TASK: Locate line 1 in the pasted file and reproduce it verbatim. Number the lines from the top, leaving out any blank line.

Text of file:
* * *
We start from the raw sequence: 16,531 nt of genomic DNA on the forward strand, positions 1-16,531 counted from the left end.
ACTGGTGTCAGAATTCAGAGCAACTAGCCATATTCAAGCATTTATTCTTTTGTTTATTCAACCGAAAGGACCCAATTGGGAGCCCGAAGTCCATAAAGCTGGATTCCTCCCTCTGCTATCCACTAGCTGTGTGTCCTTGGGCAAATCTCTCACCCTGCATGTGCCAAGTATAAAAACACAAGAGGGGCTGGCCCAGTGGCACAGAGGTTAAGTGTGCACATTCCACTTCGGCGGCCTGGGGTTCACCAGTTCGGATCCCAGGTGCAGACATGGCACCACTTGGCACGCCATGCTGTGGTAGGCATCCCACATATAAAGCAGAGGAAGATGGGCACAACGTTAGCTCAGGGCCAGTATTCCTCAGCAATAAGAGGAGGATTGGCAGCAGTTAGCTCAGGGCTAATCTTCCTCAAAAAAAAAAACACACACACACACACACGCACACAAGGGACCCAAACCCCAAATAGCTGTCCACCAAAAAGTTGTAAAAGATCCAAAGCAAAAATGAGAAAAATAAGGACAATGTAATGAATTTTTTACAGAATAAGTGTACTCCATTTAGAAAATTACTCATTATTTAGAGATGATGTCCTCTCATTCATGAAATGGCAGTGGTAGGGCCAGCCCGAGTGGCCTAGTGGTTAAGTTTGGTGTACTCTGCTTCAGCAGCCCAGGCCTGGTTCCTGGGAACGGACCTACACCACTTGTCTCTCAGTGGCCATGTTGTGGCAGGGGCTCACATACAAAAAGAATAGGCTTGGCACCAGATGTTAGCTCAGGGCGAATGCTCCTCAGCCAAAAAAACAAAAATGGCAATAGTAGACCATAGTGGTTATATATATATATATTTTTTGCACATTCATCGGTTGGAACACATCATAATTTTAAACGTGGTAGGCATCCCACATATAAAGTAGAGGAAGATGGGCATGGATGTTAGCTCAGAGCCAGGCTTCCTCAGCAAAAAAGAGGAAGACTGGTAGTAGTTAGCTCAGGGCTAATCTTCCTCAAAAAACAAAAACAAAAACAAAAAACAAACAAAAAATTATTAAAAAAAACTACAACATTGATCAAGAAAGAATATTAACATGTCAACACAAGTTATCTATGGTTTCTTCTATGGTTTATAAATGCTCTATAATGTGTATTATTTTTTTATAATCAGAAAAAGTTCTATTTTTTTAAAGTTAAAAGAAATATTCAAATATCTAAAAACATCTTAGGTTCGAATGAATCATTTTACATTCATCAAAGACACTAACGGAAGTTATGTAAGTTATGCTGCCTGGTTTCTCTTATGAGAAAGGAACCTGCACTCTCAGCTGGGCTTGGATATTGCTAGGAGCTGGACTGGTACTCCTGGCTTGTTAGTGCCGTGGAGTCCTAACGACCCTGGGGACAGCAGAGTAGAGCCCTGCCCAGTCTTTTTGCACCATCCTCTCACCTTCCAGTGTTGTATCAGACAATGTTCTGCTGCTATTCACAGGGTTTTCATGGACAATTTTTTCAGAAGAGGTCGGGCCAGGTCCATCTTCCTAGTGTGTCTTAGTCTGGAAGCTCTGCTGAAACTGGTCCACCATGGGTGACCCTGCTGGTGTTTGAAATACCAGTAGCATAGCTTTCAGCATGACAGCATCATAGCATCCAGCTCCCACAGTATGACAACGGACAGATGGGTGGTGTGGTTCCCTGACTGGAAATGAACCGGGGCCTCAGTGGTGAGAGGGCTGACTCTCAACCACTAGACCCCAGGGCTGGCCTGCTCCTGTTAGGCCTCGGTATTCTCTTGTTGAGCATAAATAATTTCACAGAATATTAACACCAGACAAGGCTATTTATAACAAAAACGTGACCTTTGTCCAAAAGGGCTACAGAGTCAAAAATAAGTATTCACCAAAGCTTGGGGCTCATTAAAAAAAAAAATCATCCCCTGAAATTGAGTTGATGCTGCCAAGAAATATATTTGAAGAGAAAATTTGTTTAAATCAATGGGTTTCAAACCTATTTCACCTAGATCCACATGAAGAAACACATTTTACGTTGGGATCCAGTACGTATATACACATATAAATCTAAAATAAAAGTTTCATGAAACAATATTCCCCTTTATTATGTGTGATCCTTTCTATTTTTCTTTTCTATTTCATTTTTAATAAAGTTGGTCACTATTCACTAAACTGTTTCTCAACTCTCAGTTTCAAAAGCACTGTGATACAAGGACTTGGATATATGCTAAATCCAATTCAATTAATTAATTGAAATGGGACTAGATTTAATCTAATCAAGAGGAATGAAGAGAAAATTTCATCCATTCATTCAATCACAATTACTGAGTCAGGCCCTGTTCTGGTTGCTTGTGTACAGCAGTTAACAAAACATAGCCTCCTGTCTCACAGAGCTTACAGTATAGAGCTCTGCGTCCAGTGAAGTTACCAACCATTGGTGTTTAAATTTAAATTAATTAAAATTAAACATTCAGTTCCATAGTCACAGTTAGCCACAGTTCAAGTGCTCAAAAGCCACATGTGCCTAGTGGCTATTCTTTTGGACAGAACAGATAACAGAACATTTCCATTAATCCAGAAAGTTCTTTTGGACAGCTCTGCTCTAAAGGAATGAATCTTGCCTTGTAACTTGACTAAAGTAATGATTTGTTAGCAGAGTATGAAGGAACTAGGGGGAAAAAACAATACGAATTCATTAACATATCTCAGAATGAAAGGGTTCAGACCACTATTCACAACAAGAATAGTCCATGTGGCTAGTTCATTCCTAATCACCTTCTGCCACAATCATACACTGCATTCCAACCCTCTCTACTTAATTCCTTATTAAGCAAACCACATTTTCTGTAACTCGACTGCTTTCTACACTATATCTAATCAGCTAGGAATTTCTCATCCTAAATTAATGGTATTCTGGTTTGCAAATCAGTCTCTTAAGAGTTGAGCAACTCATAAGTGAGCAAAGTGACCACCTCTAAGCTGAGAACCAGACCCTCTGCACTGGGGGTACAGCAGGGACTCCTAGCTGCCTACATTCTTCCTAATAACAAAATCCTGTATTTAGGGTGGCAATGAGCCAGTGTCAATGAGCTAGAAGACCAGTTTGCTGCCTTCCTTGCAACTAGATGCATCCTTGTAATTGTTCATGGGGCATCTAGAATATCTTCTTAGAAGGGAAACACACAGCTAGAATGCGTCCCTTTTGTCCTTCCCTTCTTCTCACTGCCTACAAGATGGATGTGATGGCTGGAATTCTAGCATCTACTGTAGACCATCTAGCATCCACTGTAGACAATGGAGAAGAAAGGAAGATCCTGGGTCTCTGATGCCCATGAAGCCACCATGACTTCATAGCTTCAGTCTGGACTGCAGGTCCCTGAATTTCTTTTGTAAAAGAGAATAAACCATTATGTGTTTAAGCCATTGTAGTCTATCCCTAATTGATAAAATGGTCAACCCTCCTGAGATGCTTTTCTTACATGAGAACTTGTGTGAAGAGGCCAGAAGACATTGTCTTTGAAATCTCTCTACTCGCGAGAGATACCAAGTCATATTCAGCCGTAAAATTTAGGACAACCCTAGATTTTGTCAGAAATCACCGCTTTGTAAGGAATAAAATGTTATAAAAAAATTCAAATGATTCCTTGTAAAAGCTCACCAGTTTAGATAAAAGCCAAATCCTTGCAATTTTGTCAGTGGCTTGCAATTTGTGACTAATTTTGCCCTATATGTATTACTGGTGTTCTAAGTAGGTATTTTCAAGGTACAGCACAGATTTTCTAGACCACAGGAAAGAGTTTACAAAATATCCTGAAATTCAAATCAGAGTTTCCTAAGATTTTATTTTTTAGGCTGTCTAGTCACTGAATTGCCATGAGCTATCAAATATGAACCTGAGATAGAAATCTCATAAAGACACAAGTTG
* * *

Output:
We start from the raw sequence: 16,531 nt of genomic DNA on the forward strand, positions 1-16,531 counted from the left end.